Assessing the record within this context, the court found the deposition transcripts of three disinterested individuals reinforced the presumption of capacity. Notably, the testimony of the decedent’s internist of more than 15 years revealed that he had examined the decedent two days before the subject transfer, and had found the decedent to be alert and cogent. Additionally, the decedent’s attorney of more than 50 years, who had handled the transfer on her behalf, testified that he and the decedent’s accountant had met with the decedent to discuss the gifts for two hours, during which time the decedent stated that she had wanted to transfer the property for some time. Based upon this record, together with the presumption of capacity, the court concluded that Gilbert had established a prima facie case that the decedent had the capacity to make the subject gift. On the other hand, the court noted that the objectants lacked personal knowledge of facts regarding the subject transfer. Moreover, the court found upon review of the objectants’ proof, that the objectants had failed to submit any evidence that would create a question of fact regarding the capacity of the decedent to make the subject transfer.

As for the issue of undue influence, the court found that Gilbert had established prima facie that the decedent had made the transfer in issue freely and voluntarily. The court rejected objectants’ claims that a confidential relationship existed between Gilbert and the decedent, as well as objectants’ contention that an inference of undue influence arose by virtue of the fact that Gilbert was present for a part of the time that the decedent had discussed the subject gift with her attorney and accountant. Significantly, the court concluded that any inference of undue influence in this regard was countermanded by the fact that the professionals were the decedent’s long-time advisors. Indeed, the court found none of the indicia of undue influence present; there was no evidence that Gilbert had isolated the decedent from family and friends, nor was their proof that the decedent was so dependent upon Gilbert as to be subject to her control.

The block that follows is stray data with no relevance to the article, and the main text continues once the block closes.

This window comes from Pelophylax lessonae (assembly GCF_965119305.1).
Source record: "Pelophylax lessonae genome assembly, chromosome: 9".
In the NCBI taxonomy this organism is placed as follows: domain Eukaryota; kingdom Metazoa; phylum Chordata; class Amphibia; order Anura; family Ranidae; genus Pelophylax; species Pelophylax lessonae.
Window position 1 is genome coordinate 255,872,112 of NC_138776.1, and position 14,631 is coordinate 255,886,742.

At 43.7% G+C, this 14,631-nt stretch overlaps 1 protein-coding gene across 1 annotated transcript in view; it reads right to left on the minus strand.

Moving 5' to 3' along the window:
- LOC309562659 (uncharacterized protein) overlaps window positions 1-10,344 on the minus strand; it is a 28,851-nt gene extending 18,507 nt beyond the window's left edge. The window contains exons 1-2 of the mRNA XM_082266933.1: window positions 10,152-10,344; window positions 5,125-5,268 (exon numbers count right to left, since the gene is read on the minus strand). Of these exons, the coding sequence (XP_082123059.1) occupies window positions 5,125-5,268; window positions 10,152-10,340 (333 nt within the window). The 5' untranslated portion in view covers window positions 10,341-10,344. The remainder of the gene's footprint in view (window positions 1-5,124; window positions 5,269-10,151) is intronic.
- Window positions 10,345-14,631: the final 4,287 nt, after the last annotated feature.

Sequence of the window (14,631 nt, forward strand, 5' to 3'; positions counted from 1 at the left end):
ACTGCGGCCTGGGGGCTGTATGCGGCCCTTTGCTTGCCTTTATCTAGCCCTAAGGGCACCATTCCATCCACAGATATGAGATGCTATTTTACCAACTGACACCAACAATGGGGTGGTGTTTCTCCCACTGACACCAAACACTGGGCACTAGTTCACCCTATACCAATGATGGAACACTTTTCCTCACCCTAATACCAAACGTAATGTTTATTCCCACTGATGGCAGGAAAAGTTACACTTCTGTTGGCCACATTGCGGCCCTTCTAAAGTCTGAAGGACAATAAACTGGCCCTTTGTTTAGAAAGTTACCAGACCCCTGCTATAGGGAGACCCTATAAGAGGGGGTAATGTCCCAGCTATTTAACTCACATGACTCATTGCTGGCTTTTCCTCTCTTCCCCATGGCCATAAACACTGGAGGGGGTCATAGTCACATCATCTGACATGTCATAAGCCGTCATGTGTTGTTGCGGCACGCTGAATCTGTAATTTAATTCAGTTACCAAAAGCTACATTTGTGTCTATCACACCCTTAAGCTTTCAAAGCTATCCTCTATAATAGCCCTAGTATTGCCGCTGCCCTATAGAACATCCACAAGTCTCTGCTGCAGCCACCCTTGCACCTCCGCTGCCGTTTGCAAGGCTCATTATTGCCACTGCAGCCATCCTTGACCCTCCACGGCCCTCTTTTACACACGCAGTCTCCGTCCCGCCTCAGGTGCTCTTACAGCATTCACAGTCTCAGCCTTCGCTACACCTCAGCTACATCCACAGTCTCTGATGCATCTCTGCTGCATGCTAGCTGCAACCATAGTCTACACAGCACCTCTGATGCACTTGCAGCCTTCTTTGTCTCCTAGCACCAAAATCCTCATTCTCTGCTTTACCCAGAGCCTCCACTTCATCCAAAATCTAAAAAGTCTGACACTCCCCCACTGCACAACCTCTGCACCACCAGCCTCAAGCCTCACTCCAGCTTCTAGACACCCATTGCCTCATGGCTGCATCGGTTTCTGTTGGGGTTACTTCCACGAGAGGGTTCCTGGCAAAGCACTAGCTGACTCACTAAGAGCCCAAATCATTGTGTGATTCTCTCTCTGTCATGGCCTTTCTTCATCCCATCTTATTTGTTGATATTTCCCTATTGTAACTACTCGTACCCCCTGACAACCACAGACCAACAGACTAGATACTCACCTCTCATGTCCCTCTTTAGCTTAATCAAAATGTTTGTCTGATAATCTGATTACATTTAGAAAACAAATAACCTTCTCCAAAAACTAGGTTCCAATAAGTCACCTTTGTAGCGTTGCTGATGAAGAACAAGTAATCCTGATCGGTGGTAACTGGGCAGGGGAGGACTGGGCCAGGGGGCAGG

Accordingly, based on the totality of evidence, partial summary judgment was granted in the executor’s favor.

Before the court in In re Goodwin was a motion for summary judgment in a proceeding by the decedent’s son, pursuant to SCPA 2105, to discover and compel the turnover of property withheld by the decedent’s daughter, the executrix of the estate. In support of the application, the petitioner alleged that the executrix, while acting as the decedent’s attorney-in-fact, made certain transfers of the decedent’s money to various bank accounts held jointly between herself and the decedent in violation of her fiduciary duties. Notably, the subject powers of attorney were silent as to the gift-giving authority of the agent.

In opposition to the motion, the executrix alleged that the transfers in question were made in accordance with the decedent’s directives and in the decedent’s best interests. Although the executrix provided the court with a copy of the deed relative to this transfer, the court noted that the attorney who prepared the deed, a disinterested witness to the transaction, had failed to provide any information as to the circumstances surrounding the transfer. Further, the executrix alleged that the decedent was mentally capable of making decisions, and was generous with her assets, as reflected in the gifts she had made to the petitioner.

In reply, the petitioner claimed that the decedent suffered from dementia at the time the transfers were made, and submitted the decedent’s medical records in support. In addition, the petitioner submitted a copy of a Family Contract that revealed that the subject transfers were made in order to qualify the decedent for government programs, that the assets thereof were to be for the sole benefit of the decedent, and that the funds were to be distributed at her death pursuant to the terms of her will. The agreement was signed by the executrix.